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  2. I seem to remember Paul Reiter resigned from the IPCC over the fudging/fraud regarding malaria: http://commerce.senate.gov/pdf/reiter-042606.pdf

    He writes:

    "In this brief presentation I restrict my comments to malaria, and emphasise four points:
    1. Malaria is not an exclusively tropical disease
    2. The transmission dynamics of the disease are complex; the interplay of climate, ecology, mosquito biology, mosquito behavior and many other factors defies simplistic analysis.
    3. It is facile to attribute current resurgence of the disease to climate change, or to use models based on temperature to “predict” future prevalence.
    4. Environmental activists use the ‘big talk’ of science to create a simple but false paradigm. Malaria specialists who protest this are generally ignored, or labelled as ‘sceptics’."

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  3. People all too easily forget that in historic times, Malaria was endemic in places as tropical as the Netherlands and the UK. Human action wiped it out.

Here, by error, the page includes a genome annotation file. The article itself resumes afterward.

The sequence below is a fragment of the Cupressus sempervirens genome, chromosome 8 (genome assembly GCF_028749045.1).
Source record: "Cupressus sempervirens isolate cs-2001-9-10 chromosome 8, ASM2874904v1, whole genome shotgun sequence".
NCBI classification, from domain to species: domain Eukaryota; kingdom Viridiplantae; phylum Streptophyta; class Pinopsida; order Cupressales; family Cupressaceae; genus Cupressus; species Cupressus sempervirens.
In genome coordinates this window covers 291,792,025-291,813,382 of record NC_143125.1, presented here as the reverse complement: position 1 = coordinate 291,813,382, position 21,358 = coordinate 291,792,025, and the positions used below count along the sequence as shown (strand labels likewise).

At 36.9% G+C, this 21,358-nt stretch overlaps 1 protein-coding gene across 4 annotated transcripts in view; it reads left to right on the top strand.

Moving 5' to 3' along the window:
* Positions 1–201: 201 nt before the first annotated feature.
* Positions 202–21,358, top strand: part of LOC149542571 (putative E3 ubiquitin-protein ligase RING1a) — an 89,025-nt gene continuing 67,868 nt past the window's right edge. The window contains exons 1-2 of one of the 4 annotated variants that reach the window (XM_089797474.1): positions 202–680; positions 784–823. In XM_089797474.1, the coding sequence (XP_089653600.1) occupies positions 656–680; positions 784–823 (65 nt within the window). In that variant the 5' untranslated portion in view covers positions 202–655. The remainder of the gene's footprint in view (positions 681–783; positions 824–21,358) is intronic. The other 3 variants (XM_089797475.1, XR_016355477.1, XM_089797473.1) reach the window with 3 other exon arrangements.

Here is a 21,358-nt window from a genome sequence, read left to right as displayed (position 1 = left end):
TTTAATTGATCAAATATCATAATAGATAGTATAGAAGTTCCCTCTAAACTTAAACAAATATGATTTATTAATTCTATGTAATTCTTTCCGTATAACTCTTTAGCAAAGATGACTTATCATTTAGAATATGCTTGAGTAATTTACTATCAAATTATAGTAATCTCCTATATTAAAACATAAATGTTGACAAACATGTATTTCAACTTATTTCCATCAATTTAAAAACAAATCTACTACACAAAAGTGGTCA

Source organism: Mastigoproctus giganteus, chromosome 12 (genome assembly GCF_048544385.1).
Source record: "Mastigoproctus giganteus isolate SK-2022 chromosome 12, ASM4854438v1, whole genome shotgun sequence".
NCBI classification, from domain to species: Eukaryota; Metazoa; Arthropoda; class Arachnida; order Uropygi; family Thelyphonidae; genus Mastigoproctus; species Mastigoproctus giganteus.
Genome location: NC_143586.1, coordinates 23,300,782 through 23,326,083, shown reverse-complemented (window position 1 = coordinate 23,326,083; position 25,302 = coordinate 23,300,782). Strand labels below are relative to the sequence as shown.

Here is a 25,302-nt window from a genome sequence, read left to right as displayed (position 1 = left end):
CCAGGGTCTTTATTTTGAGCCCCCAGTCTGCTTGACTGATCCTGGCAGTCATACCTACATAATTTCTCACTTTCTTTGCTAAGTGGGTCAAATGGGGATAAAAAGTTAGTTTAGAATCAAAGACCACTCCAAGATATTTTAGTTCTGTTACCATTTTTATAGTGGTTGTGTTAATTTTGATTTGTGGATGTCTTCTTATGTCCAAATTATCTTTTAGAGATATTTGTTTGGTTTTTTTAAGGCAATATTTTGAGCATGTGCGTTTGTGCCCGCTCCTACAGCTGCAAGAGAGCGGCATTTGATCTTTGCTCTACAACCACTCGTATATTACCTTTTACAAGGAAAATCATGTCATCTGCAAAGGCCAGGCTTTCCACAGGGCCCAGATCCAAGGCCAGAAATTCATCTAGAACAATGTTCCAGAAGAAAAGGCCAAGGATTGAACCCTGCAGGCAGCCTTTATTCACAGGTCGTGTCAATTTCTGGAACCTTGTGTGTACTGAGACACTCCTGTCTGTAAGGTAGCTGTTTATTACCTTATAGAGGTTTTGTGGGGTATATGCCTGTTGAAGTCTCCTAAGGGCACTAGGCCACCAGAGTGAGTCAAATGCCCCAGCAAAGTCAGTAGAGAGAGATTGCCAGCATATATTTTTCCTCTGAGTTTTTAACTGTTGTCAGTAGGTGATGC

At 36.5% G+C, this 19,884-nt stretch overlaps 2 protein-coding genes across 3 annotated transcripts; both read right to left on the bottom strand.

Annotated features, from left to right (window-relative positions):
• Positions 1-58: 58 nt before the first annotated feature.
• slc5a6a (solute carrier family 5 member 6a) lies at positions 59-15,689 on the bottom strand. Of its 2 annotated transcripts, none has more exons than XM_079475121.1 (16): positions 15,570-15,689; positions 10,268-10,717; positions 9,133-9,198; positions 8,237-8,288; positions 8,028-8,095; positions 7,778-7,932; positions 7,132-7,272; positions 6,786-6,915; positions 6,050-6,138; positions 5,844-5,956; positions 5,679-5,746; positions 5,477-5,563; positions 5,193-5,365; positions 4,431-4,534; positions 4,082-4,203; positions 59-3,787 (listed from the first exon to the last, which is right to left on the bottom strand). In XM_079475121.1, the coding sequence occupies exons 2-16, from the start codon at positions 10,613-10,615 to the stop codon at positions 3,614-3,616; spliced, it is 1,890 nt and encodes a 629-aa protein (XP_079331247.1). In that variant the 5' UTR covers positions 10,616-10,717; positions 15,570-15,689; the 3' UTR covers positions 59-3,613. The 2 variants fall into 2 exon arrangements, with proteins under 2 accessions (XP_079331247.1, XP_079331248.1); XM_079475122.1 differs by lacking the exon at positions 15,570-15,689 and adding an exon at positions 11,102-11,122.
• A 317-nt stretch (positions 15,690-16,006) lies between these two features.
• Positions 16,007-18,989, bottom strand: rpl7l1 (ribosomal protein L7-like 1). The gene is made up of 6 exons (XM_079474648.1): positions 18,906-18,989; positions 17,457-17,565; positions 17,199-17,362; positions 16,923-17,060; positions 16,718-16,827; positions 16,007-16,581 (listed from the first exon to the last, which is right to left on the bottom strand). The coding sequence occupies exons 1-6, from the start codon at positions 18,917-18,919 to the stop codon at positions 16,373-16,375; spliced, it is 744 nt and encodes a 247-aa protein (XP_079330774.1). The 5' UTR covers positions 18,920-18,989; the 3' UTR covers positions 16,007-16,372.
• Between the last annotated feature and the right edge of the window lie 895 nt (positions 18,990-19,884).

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  4. "Hopefully, the new study will mark a new era in the climate debate where it is accepted among the mainstream scientific community to raise challenges to unsupportable claims made to support action, rather than seeing them go unquestioned because of the perceived delicate politics of the climate issue. "

    Hear, hear!!!

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  5. Since there has been so many studies on malaria and climate change we can conclude that this new study shows that we have been systematically misled by scientists over the past decade.

    Is that another fudge Roger?

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  6. Envisaging more malaria by 2100 based on expectations of increased temperature, is equivalent to some Victorian researcher predicting 20th/21st century London devastated by cholera, based on projections of increasing urban concentration and the (then) known association between urbanisation and cholera.

    It is in fact, worse, since this Nature study shows that the relationship between malaria and climate has already been shown to be wrong.